Jared Sullinger isn't hiding the fact he's trimming weight. Many fans remain skeptical despite his photos on social media, but I'm buying what Sullinger's selling. There's no way he'd talk smack unless he's ready to walk the talk.
Sullinger's potentially superior conditioning could improve his weaknesses; today we're focusing exclusively on how his weight loss could impact his shooting potential.
In order to reach his overall upside, Sullinger must become an effective shooter. Sullinger is actually one of the best mid-range shooters in the NBA. In the last two seasons, he ranks 10th of 133 in field goal percentage on shots from 16-plus feet.
The Boston Celtics big man has excellent shooting mechanics; he dips the ball and sweeps his feet forward to generate power, and has a clean, high release.
While he's struggled from behind the arc, at just 27.5 percent in his career, he has flashed potential. In his first 29 games last season he shot 35.1 percent before regressing in the second half, ultimately finishing at a paltry 28.3 percent. But his issues from deep might've been due to poor conditioning and not a lack of pure shooting touch.
Over the last two seasons, Sullinger shot just 24.4 percent from three with no rest and 31 percent with two-plus days of rest. In other words, the data suggests Sullinger shoots more efficiently when he's rested. This is unlike the NBA average for three-point percentage, which remains fairly consistent, regardless of days of rest.
Players running on empty sometimes miss short on their shot attempts, since playing basketball with tired legs is no easy task, which could be the case with Sullinger.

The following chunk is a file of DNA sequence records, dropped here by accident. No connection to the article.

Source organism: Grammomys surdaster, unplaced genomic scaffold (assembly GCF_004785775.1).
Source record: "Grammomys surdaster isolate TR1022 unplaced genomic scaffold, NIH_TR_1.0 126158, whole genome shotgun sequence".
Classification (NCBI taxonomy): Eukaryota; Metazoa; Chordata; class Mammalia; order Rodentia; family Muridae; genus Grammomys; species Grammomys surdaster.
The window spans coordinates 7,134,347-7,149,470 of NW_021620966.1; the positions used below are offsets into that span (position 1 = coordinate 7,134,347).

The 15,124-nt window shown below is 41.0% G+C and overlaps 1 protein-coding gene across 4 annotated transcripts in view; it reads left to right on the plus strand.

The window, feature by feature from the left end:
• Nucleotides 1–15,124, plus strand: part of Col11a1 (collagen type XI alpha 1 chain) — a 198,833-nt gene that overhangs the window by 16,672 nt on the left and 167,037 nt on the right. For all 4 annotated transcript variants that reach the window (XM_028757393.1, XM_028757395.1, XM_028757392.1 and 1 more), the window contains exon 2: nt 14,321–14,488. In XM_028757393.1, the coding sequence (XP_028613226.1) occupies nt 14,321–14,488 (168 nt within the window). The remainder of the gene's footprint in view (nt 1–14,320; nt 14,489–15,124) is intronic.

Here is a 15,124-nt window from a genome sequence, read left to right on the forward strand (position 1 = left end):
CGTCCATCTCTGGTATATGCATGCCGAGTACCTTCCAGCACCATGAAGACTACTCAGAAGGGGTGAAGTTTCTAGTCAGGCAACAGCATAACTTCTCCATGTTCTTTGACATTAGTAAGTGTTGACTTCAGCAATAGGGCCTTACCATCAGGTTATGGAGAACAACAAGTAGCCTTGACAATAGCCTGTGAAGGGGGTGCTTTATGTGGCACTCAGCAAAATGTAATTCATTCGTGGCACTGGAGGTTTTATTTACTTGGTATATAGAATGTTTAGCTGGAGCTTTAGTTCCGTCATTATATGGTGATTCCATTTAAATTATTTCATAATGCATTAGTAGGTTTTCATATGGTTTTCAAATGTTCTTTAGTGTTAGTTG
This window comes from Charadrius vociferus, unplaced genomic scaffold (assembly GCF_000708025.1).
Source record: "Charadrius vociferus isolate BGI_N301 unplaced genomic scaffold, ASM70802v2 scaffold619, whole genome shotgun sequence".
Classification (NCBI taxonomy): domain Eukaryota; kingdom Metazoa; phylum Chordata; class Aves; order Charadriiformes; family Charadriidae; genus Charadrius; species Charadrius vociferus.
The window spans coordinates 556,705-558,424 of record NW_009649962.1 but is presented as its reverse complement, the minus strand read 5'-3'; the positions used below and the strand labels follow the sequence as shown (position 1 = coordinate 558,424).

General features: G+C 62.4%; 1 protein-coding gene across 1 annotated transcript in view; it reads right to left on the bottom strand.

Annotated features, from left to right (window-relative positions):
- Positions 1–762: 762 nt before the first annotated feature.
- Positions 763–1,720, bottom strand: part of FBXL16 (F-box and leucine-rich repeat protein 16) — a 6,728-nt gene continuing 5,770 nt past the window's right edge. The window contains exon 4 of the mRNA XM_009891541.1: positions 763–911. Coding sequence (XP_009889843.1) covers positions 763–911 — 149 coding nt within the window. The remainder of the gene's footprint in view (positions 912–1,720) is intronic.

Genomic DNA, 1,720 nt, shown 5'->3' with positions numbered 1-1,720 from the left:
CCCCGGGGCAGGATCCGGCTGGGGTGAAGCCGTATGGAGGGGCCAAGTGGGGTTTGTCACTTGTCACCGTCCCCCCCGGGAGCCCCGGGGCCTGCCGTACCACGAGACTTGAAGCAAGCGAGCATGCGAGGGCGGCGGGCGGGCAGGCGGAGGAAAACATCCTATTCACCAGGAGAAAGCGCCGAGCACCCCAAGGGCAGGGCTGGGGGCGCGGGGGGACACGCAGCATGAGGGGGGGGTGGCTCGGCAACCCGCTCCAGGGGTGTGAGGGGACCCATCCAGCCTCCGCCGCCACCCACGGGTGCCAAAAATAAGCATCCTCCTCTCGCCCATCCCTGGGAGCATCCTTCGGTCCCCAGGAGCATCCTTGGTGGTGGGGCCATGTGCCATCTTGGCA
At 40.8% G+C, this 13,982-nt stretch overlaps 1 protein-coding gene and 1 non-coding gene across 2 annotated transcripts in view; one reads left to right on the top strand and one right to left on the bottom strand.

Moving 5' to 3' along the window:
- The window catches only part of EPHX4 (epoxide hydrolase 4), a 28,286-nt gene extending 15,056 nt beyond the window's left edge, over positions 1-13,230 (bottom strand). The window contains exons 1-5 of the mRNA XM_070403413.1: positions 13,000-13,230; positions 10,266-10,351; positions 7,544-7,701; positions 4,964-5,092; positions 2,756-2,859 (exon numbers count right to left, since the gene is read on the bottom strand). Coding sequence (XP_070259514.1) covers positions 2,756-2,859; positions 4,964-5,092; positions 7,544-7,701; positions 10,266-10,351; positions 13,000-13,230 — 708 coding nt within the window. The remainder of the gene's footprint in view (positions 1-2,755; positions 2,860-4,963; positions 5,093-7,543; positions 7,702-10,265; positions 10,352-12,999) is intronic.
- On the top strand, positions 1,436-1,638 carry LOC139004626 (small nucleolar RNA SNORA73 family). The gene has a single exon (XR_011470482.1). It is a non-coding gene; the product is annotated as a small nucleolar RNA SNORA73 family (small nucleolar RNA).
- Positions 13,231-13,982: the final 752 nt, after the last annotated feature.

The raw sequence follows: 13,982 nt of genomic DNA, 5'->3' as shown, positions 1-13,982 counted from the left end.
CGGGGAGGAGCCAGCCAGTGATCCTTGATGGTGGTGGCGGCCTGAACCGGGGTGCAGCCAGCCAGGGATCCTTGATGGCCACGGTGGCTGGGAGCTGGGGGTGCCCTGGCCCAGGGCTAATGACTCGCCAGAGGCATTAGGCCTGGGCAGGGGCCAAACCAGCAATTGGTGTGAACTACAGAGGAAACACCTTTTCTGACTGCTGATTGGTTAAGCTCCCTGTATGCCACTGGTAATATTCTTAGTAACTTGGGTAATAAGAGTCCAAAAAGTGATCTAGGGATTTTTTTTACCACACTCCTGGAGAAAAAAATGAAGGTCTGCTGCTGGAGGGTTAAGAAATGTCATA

Over the last two seasons, 45 percent of Sullinger's missed three-point attempts were short (front-rim or air ball), 37 percent were long (back-rim or backboard), and 18 percent missed to the left or right side.
Shooters miss short for a multitude of reasons, but primarily because they aren't using their legs, they don't complete their follow-through, and/or due to fatigue.
It's also possible a shooter misses short when their shot is contested. Sullinger shoots 31.8 percent when the closest defender is 6-plus feet away, per NBAsavant, and just 22 percent when the defender is closer.
However, there isn't a correlation with defender distance and his "miss type" (short, long, or side), further suggesting that Sullinger has likely experienced tired legs.
Sullinger can stroke it from mid-range -- now he needs to extend beyond the line. With better conditioning, he may have more energy, potentially leading to increased range, and fewer "short misses." A "long miss" is favorable, since it gives the ball a chance to bounce around and go in.
This is crucial for his development. Even Brad Stevens spoke before on how Sullinger should model his game after Kevin Love.
Love went from looking like the Marshmallow Man to the Greek God of basketball.
It's unfair to expect Sullinger to make a Love-like transformation, but imagine how much money you would've won if years ago you bet Love would model for ESPN's 'Body Issue.'
The photos Sullinger has posted online suggest he is doing all he can to reveal his muscles that have been hidden underneath layers of fat, so he's at least on his way.
"[Love] is shooting the ball really well and I think that helps him out," Sullinger said in a 2014 interview with Bleacher Report. "[Shooting] forces quicker, smaller guys to guard him, and that way he gets an advantage on the post. Defensively, it's hard to guard him, and I think that's what makes him special."
Sullinger is correct. There's a domino effect if he shoots at a higher clip: stiff 7-footers wouldn't have an excuse to leave him open outside, which would free driving lanes for him. This could lead him to easier match-ups on the low post, where he already scores an effective 0.87 points per possession.
With weeks to go before training camp and months before opening night, now is the time to buy stock in Jared Sullinger.